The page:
We leave our homes and we pack up our kids bags of emergency medications, shots, Nebulizers, oxygen tanks, vests for lung treatments, catheters for the our trips to the bathroom, and we take our children to their day to day activities. Our bags are heavier, our loads are greater than many parents, but our children are just children. It doesn’t matter to them that they may or may not see adulthood. Most can’t even understand the magnitude of their diseases. So we as their parents carry the heavy load on our hearts, minds and shoulders. We bare the stress and agony of another appointment with more diagnosis and more bad news about the future. Every day we work with them to reach the milestones they can reach. We don’t know what they are, and many of us have no idea how far they will go. Each day we work with them patiently while we help them sit, eat, walk, talk, touch and taste new items, or simply attempt to take them out publicly without massive stares or melt downs. Every day we are their eyes, ears and voices as we advocate for them to reach their maximum potential. We hope and pray that technology will catch up and cure their diseases. But we can all tell you one thing:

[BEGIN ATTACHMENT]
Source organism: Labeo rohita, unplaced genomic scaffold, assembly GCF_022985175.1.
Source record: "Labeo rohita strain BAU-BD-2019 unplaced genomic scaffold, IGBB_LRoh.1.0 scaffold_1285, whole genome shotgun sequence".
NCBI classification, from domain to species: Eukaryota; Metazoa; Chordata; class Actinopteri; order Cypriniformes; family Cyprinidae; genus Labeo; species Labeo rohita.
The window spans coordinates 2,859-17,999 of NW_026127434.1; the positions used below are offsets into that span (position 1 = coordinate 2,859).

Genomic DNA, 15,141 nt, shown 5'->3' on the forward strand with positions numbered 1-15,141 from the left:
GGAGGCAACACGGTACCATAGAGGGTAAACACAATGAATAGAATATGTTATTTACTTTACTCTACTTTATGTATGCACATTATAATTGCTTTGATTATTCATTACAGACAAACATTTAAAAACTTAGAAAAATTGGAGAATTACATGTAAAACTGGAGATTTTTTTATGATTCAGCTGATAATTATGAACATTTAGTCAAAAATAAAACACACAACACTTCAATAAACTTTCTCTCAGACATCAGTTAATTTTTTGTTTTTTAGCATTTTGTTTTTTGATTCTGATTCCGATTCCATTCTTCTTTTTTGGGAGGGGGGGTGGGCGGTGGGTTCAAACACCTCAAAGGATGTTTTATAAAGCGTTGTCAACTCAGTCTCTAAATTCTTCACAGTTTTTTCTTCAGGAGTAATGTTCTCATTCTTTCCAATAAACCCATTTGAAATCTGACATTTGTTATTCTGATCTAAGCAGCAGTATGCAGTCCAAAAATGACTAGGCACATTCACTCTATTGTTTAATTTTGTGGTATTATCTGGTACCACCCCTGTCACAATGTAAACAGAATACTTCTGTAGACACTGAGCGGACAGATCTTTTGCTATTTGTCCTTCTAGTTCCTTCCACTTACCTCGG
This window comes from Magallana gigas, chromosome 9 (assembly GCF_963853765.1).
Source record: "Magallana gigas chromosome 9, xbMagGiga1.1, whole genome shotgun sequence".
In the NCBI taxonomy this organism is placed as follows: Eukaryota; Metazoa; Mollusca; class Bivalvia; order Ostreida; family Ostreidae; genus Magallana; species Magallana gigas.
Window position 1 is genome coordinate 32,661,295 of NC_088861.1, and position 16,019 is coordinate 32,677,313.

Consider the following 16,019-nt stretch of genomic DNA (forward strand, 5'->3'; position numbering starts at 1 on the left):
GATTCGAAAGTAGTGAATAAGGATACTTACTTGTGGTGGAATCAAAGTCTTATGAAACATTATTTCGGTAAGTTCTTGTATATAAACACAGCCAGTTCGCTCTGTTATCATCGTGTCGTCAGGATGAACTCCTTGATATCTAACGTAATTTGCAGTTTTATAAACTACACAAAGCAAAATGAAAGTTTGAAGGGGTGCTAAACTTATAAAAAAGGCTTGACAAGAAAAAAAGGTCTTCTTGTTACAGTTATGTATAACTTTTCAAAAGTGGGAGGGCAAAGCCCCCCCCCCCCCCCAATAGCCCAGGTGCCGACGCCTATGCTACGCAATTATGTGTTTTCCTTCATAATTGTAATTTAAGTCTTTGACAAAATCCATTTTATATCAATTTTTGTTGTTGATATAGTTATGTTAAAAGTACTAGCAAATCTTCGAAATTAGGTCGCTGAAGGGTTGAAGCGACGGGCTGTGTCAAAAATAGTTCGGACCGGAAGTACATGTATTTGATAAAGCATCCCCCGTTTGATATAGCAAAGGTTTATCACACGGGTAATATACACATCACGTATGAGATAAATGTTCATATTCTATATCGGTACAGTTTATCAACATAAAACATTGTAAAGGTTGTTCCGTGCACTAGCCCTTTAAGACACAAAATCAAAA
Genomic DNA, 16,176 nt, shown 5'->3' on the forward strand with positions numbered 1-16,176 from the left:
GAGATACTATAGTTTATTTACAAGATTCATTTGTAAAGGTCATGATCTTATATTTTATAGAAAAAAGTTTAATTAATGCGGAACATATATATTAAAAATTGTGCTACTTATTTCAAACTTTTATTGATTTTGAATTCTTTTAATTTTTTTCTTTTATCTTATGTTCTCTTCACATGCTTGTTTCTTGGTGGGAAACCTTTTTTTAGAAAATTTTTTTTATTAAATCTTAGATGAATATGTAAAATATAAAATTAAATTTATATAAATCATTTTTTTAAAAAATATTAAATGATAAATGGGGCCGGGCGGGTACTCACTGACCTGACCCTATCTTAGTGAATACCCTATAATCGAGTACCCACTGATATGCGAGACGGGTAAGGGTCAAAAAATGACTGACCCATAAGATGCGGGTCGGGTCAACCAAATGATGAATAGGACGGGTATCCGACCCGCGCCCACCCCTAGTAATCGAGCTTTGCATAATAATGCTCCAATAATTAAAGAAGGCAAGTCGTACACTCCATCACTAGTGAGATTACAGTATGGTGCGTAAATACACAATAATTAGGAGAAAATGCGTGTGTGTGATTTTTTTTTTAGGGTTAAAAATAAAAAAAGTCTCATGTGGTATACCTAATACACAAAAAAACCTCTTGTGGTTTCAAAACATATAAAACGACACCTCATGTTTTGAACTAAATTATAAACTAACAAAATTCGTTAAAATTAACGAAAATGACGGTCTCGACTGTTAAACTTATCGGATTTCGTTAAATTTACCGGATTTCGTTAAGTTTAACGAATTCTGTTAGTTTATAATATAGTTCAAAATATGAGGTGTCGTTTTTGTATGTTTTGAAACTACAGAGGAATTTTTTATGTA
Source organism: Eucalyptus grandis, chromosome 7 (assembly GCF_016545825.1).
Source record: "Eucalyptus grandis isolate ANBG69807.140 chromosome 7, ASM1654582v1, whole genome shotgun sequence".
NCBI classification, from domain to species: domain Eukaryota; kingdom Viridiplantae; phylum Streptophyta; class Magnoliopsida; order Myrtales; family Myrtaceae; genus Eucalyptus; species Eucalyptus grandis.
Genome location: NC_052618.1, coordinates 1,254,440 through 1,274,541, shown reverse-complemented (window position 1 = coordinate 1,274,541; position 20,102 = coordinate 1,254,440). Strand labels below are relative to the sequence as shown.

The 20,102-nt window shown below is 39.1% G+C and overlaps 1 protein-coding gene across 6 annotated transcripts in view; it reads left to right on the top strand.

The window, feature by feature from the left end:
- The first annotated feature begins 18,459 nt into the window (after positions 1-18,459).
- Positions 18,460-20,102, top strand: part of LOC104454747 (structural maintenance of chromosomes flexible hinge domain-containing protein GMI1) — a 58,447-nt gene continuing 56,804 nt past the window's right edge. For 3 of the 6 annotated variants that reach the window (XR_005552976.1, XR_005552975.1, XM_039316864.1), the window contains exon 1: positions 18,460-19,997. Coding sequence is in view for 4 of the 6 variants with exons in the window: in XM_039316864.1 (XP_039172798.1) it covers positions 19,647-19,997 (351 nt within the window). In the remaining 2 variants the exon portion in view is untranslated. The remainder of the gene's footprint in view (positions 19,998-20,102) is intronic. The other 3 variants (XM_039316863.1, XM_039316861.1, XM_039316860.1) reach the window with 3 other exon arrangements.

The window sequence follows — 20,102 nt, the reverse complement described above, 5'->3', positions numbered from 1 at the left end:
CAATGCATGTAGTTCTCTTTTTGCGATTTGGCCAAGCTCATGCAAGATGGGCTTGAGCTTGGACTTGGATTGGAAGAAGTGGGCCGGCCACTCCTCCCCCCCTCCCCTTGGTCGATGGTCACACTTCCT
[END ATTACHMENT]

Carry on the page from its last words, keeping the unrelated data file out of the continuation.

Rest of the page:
No he will not grow out of it. Our children have diseases that are not curable. They have pre-wired brains that may not work the same as yours or mine. They have faced surgeries and illnesses that have completely altered their brains and bodies. They carry scars and have holes in places many people would never even consider them having. Many of our children are missing organs, have failing organs, have catheters to use the restroom, may need transplants, have their immune systems attacking their organs, or have foreign bodies growing and waging wars within their tiny bodies. Unfortunately for pediatric diseases, there is not a lot of money invested to help these children. They have diseases that are not always profitable to research because they impact so few. Many of us live in unchartered waters where our kids are the first discovered to have a genetic mutation. There is not a lot known yet in the genetic world, and for many of us our kids are not only the first patient ever diagnosed they are often the first patient ever SEEN by the doctors that treat them. Many parents know more about their kids diseases and how it impacts their child than the doctors that help them. For all of us, we are told “there is no crystal ball” or we hear “we have no prognosis for your child”.